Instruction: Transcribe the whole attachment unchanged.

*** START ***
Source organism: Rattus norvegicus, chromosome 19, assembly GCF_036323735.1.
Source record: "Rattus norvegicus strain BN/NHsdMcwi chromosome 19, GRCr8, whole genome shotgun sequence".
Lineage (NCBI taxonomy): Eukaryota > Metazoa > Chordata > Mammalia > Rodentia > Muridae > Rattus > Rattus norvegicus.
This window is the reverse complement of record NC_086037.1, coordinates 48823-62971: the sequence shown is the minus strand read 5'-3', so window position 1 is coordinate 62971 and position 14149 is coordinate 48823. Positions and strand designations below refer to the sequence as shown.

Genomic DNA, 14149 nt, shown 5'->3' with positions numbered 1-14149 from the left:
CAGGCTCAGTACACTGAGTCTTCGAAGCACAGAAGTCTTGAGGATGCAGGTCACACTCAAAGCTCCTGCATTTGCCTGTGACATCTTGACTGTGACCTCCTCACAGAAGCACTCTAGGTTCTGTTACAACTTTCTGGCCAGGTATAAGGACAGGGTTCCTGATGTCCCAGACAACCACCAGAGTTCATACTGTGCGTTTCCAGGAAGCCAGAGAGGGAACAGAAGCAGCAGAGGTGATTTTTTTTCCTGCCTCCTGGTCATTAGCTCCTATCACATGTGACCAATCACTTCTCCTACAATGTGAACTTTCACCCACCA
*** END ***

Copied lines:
Source organism: Rattus norvegicus, chromosome 19, assembly GCF_036323735.1.
Source record: "Rattus norvegicus strain BN/NHsdMcwi chromosome 19, GRCr8, whole genome shotgun sequence".
Lineage (NCBI taxonomy): Eukaryota > Metazoa > Chordata > Mammalia > Rodentia > Muridae > Rattus > Rattus norvegicus.
This window is the reverse complement of record NC_086037.1, coordinates 48823-62971: the sequence shown is the minus strand read 5'-3', so window position 1 is coordinate 62971 and position 14149 is coordinate 48823. Positions and strand designations below refer to the sequence as shown.

Genomic DNA, 14149 nt, shown 5'->3' with positions numbered 1-14149 from the left:
CAGGCTCAGTACACTGAGTCTTCGAAGCACAGAAGTCTTGAGGATGCAGGTCACACTCAAAGCTCCTGCATTTGCCTGTGACATCTTGACTGTGACCTCCTCACAGAAGCACTCTAGGTTCTGTTACAACTTTCTGGCCAGGTATAAGGACAGGGTTCCTGATGTCCCAGACAACCACCAGAGTTCATACTGTGCGTTTCCAGGAAGCCAGAGAGGGAACAGAAGCAGCAGAGGTGATTTTTTTTCCTGCCTCCTGGTCATTAGCTCCTATCACATGTGACCAATCACTTCTCCTACAATGTGAACTTTCACCCACCA